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Does the price of silver affect Russian coins?


Rhino
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In the past few days, silver crashed 30%. And I noticed on other forums and on eBay that there was an immediate reaction from US collectors who are stocked in Morgans, 90% halves, Peace dollars, etc. etc. And eBay showed an instant reaction to silver prices, with final auctions ending within cents of what the price of silver was for a coin.

 

But what about Russian coins? Are they affected as strongly by the price of silver? In my opinion, the answer is no, but I would like to hear other people's opinions, too. For example, even though a common Nicholas II 50 Kopek coin is only 0.2893 ASW, I've never seen it sell for $9.83, EVER, no matter what the price of silver is. Same thing with even common, worn 1 Roubles....

 

If you guys agree that Russian coins are immune to price fluctuations of silver, why do you think that is? Popularity? Demand for Russian coins? Scarcity?

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It used to back in the early 1990s before Russian collectors started buying up gold and silver like nobodies business. I can remember when 5 ruble coins of Tsar Nikolai going for $45. Now price of gold is factor, but they have a premium as a collectable now that was not a factor then when they were treated as mere old bullion. I try and find USA dealers with that "all Russian or USSR coins are junk" mentality so I can buy up rares for melt value only. It is not an easy proposition anymore though, people are getting wise. Collectors in Russia are driving prices now.

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It used to back in the early 1990s before Russian collectors started buying up gold and silver like nobodies business. I can remember when 5 ruble coins of Tsar Nikolai going for $45. Now price of gold is factor, but they have a premium as a collectable now that was not a factor then when they were treated as mere old bullion. I try and find USA dealers with that "all Russian or USSR coins are junk" mentality so I can buy up rares for melt value only. It is not an easy proposition anymore though, people are getting wise. Collectors in Russia are driving prices now.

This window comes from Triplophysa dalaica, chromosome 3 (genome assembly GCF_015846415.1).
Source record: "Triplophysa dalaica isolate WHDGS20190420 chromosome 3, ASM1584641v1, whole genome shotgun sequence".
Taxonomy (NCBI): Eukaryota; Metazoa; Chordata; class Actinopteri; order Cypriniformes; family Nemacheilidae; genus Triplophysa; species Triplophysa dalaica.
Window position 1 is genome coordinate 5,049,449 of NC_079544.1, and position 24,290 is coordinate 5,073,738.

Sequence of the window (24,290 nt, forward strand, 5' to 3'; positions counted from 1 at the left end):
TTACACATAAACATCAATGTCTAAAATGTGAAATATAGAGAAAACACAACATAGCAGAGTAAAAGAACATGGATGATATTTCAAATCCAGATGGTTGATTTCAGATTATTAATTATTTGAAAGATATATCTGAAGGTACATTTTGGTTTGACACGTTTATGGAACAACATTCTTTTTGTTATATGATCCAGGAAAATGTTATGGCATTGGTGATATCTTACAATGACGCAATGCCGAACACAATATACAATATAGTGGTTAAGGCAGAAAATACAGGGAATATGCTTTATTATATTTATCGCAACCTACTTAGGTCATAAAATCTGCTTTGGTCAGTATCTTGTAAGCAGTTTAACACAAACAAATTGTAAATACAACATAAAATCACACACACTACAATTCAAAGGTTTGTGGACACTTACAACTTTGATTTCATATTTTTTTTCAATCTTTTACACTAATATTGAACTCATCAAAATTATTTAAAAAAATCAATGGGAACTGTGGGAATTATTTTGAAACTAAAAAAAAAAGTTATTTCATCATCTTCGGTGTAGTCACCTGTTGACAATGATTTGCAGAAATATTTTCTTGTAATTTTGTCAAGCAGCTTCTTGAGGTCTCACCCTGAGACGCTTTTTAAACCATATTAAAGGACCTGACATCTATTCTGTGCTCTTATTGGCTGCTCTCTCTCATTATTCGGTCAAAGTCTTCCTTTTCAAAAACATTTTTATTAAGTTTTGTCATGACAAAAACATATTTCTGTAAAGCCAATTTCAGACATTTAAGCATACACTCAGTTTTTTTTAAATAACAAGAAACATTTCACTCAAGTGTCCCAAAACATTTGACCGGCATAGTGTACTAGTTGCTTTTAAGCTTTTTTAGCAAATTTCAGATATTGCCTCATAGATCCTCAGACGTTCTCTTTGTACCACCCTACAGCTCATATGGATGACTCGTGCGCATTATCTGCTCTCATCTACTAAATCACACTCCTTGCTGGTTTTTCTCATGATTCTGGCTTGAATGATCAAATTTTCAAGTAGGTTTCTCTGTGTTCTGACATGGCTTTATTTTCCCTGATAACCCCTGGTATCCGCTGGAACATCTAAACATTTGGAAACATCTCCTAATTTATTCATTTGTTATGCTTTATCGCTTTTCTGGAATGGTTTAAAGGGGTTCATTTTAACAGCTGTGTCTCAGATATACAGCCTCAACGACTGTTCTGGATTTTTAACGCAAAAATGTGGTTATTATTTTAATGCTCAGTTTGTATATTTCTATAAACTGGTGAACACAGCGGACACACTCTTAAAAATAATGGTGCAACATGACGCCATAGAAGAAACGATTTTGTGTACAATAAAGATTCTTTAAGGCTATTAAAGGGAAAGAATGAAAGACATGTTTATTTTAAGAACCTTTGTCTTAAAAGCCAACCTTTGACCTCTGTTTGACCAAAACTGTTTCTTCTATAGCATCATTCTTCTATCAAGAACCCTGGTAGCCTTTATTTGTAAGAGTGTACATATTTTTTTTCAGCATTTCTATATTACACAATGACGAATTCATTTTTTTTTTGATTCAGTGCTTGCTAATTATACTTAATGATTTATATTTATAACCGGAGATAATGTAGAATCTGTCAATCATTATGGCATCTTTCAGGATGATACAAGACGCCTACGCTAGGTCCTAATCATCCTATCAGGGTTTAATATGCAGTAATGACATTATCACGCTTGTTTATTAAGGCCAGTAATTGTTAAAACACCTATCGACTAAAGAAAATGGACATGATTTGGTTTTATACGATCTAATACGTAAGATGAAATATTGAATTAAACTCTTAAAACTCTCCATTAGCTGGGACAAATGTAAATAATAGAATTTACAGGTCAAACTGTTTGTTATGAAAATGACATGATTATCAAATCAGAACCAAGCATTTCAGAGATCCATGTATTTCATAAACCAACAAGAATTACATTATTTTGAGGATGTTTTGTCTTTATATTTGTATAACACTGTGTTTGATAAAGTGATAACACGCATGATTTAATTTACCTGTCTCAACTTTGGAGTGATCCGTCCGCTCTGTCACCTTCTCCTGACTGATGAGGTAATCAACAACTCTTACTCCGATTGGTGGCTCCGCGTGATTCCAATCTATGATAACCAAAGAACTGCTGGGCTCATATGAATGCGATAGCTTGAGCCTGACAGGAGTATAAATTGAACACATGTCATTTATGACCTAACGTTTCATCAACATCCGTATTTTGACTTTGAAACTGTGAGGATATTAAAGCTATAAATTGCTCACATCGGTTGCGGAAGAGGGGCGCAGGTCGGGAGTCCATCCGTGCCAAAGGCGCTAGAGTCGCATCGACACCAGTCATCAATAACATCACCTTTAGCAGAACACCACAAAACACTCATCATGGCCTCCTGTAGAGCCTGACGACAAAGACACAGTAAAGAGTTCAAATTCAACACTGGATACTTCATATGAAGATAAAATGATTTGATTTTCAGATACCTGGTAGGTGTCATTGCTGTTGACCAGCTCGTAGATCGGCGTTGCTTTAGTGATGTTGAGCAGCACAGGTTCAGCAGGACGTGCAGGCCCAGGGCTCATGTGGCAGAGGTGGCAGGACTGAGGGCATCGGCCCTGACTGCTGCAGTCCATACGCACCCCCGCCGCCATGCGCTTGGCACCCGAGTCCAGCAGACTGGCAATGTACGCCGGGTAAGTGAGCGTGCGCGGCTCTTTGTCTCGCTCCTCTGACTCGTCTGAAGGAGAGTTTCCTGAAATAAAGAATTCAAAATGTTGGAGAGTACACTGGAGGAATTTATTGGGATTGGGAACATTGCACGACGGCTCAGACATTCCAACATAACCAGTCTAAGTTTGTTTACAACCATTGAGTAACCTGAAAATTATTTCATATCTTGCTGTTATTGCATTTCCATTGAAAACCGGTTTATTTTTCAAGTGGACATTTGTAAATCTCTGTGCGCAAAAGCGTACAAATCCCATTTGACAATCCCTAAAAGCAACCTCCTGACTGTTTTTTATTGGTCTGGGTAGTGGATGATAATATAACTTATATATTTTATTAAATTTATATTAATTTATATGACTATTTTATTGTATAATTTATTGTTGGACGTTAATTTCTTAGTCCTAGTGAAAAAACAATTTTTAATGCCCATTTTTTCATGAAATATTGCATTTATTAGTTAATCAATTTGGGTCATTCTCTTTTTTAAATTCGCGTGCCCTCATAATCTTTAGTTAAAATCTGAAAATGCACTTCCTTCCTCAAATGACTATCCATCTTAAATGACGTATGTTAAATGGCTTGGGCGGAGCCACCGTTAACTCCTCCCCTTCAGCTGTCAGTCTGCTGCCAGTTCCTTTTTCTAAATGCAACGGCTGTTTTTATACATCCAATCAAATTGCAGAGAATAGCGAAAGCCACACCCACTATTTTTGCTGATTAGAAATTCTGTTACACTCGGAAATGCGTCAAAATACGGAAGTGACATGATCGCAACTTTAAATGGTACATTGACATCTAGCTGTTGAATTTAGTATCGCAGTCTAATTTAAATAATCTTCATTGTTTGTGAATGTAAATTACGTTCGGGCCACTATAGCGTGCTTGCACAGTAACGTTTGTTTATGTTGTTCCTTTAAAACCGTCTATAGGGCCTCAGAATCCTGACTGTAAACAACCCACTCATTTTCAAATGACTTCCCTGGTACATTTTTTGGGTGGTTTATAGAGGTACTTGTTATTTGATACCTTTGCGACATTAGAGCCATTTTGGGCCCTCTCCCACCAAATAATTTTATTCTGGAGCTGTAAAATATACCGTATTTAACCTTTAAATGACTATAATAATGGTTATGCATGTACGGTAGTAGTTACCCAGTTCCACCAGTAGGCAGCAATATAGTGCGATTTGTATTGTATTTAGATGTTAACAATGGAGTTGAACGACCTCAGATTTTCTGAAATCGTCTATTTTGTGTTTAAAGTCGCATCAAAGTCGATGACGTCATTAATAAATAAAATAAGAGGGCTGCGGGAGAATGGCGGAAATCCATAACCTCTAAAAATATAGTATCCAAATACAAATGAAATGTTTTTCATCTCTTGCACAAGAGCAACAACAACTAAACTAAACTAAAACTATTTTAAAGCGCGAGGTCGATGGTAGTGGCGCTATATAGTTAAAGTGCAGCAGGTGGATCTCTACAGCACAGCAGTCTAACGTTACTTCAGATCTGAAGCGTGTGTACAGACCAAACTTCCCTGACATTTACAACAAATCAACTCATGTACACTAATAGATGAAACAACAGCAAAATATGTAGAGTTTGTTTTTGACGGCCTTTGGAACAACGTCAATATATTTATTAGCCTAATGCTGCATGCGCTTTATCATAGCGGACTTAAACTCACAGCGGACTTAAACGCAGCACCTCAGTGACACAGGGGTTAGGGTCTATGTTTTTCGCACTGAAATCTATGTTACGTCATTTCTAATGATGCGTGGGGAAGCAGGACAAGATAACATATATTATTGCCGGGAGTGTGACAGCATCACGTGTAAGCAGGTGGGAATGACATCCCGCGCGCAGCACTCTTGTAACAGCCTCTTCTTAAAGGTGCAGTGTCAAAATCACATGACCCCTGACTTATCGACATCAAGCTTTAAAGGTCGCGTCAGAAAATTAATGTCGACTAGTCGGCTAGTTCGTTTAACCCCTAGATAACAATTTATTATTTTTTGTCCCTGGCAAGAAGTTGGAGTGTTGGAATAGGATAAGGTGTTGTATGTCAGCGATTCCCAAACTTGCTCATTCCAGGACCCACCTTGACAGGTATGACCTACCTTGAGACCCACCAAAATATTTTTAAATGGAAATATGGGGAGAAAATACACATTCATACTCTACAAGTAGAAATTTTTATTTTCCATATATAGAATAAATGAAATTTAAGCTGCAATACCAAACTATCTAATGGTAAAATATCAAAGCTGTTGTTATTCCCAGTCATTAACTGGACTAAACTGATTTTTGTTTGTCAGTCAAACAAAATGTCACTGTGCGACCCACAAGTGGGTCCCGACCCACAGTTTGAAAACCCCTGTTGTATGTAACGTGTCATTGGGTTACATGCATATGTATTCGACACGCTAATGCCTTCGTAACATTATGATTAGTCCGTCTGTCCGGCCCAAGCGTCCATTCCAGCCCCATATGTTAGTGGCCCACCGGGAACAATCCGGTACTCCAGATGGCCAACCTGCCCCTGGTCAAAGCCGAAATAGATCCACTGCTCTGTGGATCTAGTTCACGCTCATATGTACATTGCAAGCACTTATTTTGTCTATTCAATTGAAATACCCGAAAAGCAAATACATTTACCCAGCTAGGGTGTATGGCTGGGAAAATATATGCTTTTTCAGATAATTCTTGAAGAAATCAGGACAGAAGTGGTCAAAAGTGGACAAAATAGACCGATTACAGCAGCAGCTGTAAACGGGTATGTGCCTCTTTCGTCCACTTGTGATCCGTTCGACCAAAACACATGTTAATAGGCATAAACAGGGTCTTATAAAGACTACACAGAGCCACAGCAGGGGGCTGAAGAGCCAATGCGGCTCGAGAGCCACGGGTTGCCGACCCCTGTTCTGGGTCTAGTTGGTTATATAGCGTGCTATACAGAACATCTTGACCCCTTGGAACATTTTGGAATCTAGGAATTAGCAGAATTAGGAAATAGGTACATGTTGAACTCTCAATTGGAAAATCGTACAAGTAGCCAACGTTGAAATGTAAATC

Makes sense. And since I think it's safe to say that popularity of Russian coins will not decline, I guess the price of silver won't be affecting our collections any time soon, since it seems the numismtic premium "catches" or prevents any decline that might happen from metal price going down...

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Somewhat true, somewhat not true. Russian coins do get affected by metal prices but it's usually at a higher premieum than other world coins. When silver hit 40USD/oz, there were sellers I knew that were weary of holding onto silver and just sold it for melt value. That included some low mintage commemorative Russian silver coins.

 

The way I see it is, high metal prices actually caused the mints to totally scrap out ambitious designs on various precious metals including palladium and platinum. Looking at the historical high metal prices as well as the economic back then, that is the conclusion that I came up to. When the Soviet Union struck various coins for the 1980 Moscow Olympics, they practically struck millions at the worst time ever - that's right, silver at more than 50 dollars and that doesn't include inflation. The same with gold, worst time ever to strike coins. There's untold stories that dealers were forced to melt down coins at scrap value because they couldn't afford to be tied down with too much metals in their inventories.

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